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A company may suspend its operations or change its business methods so long as its change in operation is not motivated by the illegal intention to avoid its obligations under the National Labor Relations Act, 29 U.S.C.S. § 151 et seq. An employer may discharge or refuse to reemploy one of his employees for any reason, just or unjust, except discrimination because of union activities and relationships, and the controlling and ultimate fact which determines such issue is what was the true reason back of the discharge. The employer may hire and discharge at will, so long as the action is not based upon opposition to union activities. As far as the Act goes, the employer may discharge for any reason except union membership, activity, or relationship. If a discharge is not arbitrarily made with a purpose, or as an excuse, to avoid the statute, it is not unlawful.
Respondent, Adkins Transfer Company, was a small truck line operator. All of its workers were union members. In 1953, respondent employed a mechanic and a helper to maintain the company's trucks in the maintenance department. The two newly hired employees joined the local union and the union began negotiating contracts for the two employees. After discovering the union wage scale for the two employees' positions, the respondent decided to close the maintenance department and discharge the employees. The respondent never filled the positions. The union filed a complaint with the NLRB alleging violations of the National Labor Relations Act (Act), 29 U.S.C.S. § 151 et seq. The NLRB ordered the company to reinstate the two employees and filed a petition in court for enforcement of its order. On appeal, respondent argued that the discharge of the two employees resulted because it determined that it could not profitably carry on the maintenance and servicing department in which the employees were engaged.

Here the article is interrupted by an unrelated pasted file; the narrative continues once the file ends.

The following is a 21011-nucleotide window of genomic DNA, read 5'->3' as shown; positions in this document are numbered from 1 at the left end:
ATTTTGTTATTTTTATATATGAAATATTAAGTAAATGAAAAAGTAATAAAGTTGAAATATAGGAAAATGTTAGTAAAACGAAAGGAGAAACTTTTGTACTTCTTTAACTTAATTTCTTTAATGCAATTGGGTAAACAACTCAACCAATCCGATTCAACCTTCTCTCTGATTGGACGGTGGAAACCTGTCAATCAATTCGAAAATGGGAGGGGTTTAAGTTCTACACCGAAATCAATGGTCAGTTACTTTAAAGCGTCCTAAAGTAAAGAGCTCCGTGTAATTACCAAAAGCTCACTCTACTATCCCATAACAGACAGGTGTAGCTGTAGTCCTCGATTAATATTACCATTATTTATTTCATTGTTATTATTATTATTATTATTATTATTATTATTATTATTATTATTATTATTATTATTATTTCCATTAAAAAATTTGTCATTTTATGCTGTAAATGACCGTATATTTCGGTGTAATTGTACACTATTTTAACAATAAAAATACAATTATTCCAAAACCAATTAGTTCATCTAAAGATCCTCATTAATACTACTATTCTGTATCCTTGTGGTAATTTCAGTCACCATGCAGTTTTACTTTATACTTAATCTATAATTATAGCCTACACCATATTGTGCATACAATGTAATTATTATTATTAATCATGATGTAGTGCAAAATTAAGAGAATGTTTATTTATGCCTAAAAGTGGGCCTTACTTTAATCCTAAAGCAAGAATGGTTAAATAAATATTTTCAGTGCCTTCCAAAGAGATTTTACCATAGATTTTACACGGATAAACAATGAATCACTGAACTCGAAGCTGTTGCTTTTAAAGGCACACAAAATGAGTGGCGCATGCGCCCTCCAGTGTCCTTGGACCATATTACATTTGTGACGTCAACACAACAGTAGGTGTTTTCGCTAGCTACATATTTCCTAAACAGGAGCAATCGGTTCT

Did the respondent employer violate the National Labor Relations Act (Act), 29 U.S.C.S. § 151 et seq., when it terminated the two employees in question?
The court denied the petition, finding that the respondent company did not violate the Act. The court concluded that the company committed no unfair labor practice by choosing to discontinue its maintenance department and to discharge the two employees. The court found that the company did not discharge the employees to discourage union membership. The company simply could not afford to pay the higher union wage scale.